Bonds: The Mother of All Bubbles
Featuring Michael Gayed
Published on: September 24th, 2019 • Duration: 9 minutesMichael Gayed, CFA, portfolio manager at Pension Partners and author of the Lead-Lag Report, updates his thesis on reflation, and reviews where he thinks the yield curve is headed next. In this interview with Jake Merl, Gayed breaks down the Fed’s decision to cut interest rates, highlights why more quantitative easing may prove bearish for bonds, and notes which sectors should outperform in the months to come. Filmed on September 23, 2019.
JAKE MERL: Welcome to Trade Ideas. I'm your host, Jake Merl, sitting down with Michael Gayed, portfolio manager at Pension Partners and author of The Lead-Lag Report. Michael, great to be back on the show.
MICHAEL GAYED: Always, always a pleasure.
JAKE MERL: So I believe we last spoke about six or seven weeks ago. And this was right after the Fed cut rates for the first time in July. This was the first rate cut in a decade. And I know you thought the first time was a mistake. However, since then, we've seen a second rate cut just last week. So I'd love to get your thoughts of what you make of the situation and if you think this second rate cut was a mistake or not.
MICHAEL GAYED: In general, I think that the Fed cutting rates is probably a mistake, all right? Purely because, as I've said before, this is a game of psychology. The Fed should try to instill confidence in the marketplace. And these incremental declines, I don't think, are really going to make that much of a difference, especially when you have all this other cutting by other central banks globally.
Now, what's more interesting to me is not the direction of the rate cuts, I mean, not that we're seeing more rate cuts, but that there's the potential that we may be re-entering another phase of QE, something which maybe a year ago was laughable, the idea of you'd have another round of quantitative easing. When you look at the balance sheet, the Fed has obviously contracted quite a bit its assets, but just last week or so, increased by about $25 billion, because of some of this turmoil that's happened in the repo market. And Powell himself alluded to the idea that the Fed may need to restart balance sheet expansion.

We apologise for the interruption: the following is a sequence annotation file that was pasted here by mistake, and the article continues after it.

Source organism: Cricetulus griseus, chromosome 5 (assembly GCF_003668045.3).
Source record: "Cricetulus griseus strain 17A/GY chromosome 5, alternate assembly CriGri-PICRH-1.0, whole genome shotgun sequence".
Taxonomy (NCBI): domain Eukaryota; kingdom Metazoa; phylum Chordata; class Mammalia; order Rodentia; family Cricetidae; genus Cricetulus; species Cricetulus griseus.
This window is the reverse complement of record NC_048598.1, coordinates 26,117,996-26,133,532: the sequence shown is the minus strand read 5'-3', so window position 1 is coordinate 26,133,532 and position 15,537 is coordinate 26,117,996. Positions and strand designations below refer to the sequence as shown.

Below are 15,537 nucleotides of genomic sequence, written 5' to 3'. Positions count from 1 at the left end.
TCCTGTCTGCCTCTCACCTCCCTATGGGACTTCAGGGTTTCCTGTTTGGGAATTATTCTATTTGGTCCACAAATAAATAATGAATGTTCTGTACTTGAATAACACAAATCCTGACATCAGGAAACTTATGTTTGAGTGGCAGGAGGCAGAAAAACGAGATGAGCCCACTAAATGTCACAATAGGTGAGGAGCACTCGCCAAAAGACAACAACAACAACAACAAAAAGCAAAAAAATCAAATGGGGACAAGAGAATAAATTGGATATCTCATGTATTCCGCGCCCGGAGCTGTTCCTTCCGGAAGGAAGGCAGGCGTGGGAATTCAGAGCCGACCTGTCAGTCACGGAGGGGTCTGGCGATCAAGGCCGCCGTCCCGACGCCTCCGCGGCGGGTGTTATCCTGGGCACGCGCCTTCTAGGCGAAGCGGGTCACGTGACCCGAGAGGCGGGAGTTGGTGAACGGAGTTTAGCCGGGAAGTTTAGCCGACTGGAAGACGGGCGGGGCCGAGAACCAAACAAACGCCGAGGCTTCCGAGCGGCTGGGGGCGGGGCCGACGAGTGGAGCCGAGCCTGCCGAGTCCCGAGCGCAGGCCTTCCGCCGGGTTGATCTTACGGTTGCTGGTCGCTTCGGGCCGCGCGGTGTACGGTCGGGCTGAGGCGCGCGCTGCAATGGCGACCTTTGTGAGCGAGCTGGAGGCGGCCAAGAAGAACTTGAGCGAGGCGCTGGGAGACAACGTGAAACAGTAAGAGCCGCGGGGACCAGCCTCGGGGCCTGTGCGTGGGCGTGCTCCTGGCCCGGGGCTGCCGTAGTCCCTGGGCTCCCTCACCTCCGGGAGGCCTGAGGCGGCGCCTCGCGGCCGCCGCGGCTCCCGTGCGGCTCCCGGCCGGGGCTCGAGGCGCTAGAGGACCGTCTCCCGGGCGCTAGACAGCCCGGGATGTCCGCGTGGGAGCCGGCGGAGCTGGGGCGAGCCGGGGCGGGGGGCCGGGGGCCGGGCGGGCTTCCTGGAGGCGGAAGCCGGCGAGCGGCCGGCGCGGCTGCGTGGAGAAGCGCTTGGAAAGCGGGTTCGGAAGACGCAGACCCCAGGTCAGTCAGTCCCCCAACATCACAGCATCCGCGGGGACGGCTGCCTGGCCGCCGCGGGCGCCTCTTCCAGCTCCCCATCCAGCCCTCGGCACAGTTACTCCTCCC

Now, if the Fed does go in that direction, or at least floats the balloon out there that they may do that, I suspect you're going to have traditional behavior in the bond market take place, which means that every time the Fed has enacted some kind of balance sheet expansion, some kind of QE, the bond market sold off.
JAKE MERL: And that's counterintuitive.
MICHAEL GAYED: Completely, right. So the argument there is, that if the Fed's going to do something on the balance sheet side, that that creates an increase in inflation expectations, which actually causes the yield curve to steepen. Now, given the tremendous bullishness and, I think, complacency that's out there in the bond market, the fact that everyone is so afraid of negative rates, which, don't get me wrong, are very concerning, but at the same time, could be an overreaction, I suspect you could very easily see the mother of all corrections in the bond market here. Especially if the Fed does try to threaten this potential that the balance going to expand, that should cause bonds to sell off.
And I think that certain sector investors in the stock market are starting to sense that. When you look at financials, which would benefit off of yield curve steepening in the US, they're starting to improve. If you look at EUFN, which is the European financials ETF-- also starting to look like it's starting to improve-- I suspect you'll probably see a move towards yield curve steepening globally, something which we haven't seen in a long time. Partially, that's contrarian to me, but it's one of those things where, if everyone's betting on one outcome, the payout is always highest if you bet against the crowd. And I think betting against the crowd here is actually betting that the yield curve is going to start to do what it should be doing in a growth environment, steepen.
JAKE MERL: So we actually had Tony Greer on just last week. And he basically gave a similar thesis. He was also bearish on bonds. But he was looking at just a short-term tactical move, where the 10 Year could go back up to 225 or so. Are you looking at it just like that? Or do you think it's more of a longer-term picture, where we've seen the bottom in rates, and that's it for the cycle? So how are you looking at it?
MICHAEL GAYED: So I think the widow-maker trade has always been trying to call the bottom in rates. No, I think it's much more tactical. From contrarian perspective, there's so much excessive bullishness there.